Thursday, April 30, 2009


Today I am officially done with my graduate school classes. I have some major writing center statistics work to do early next week, but once that's done I'll be for real finished with the semester and the school year.

The impending challenge, of course, is scheduling a way to read 90 books and what's been said about them, all by the end of September. I'm looking ahead to a season of serious self-discipline learning, which isn't exactly my strong suit. I tend to throw myself into projects for periods of time and then lie fallow for a while, only not in a good way. I'm still learning about the beauty of rest that is on purpose and not shallow/guiltily stolen. I'm still learning about how God is anything but efficient, that in His economy lavish grace tends to lead the way--and how all the best things in life (writing, art, spiritual disciplines, relationships, resting, cooking) are wildly inefficient, too. I'm learning balance and whole-life living.

It's strange to think that the next six months are really preparatory months, to get me ready for my exams, to lead up toward being a Ph.D. candidate, writing a dissertation, teaching college literature on my own. In that sense, this is an incredibly in-between time.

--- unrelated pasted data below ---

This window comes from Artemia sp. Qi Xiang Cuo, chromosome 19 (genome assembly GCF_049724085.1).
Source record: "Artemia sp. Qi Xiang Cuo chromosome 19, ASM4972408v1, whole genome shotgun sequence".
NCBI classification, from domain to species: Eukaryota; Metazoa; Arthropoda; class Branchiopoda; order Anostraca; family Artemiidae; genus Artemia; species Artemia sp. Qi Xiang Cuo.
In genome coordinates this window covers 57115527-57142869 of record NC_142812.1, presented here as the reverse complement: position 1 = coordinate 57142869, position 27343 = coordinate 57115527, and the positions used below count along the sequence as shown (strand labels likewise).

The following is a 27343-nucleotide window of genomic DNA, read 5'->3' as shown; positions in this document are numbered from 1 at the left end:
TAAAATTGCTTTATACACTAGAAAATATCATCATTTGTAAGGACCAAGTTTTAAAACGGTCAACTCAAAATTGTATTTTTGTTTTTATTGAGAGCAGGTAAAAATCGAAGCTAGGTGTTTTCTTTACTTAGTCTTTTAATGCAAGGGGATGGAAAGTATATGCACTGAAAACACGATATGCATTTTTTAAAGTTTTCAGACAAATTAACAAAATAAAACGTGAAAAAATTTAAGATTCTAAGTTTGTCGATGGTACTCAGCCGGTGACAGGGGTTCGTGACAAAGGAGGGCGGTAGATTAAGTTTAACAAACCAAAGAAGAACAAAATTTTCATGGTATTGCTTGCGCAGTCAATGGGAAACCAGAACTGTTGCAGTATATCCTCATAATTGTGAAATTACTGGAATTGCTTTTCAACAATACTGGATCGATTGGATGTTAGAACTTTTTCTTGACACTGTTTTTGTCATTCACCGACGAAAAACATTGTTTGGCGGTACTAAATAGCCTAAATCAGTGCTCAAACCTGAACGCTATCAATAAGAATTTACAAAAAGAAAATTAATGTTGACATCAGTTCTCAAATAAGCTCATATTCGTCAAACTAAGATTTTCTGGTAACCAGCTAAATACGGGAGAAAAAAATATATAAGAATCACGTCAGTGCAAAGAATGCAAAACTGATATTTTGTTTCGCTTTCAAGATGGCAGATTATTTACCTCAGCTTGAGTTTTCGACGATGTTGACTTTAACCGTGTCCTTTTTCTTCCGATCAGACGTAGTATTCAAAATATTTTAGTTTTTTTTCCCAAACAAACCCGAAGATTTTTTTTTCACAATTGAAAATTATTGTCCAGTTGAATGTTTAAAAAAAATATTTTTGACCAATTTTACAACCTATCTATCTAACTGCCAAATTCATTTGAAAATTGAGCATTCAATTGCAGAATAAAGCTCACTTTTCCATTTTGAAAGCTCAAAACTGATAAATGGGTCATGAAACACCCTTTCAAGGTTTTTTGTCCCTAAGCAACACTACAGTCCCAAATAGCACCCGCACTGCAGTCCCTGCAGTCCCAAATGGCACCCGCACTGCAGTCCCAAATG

Josh and I are also in-between because he resigned from his position at FPCDP, and so we're in a period of waiting and discerning what should come next. We had an interview tonight about one possibility; we know others exist as well. We're trying to remain open to the myriad unconventional options for serving (and making a living: we don't need much, but we do need to pay rent and grocery bills). It's hard to remain open like this. I much prefer having a plan.

But I'm learning, always learning. I'm also trying to live with my eyes wide open: the tulips are blooming in Technicolor; students are walking around with dog-eared paperbacks; I saw a young man early Monday morning duct-taping photocopied signs to trees and buildings and wondered what on earth it could be. I squinted to read one as my bus passed one of the trees, and saw a hand-markered sign: "Dog Found." And contact information. Dog found. Somebody cared enough to tell the world that he found somebody else's dog. That was a bit of beauty, right there.

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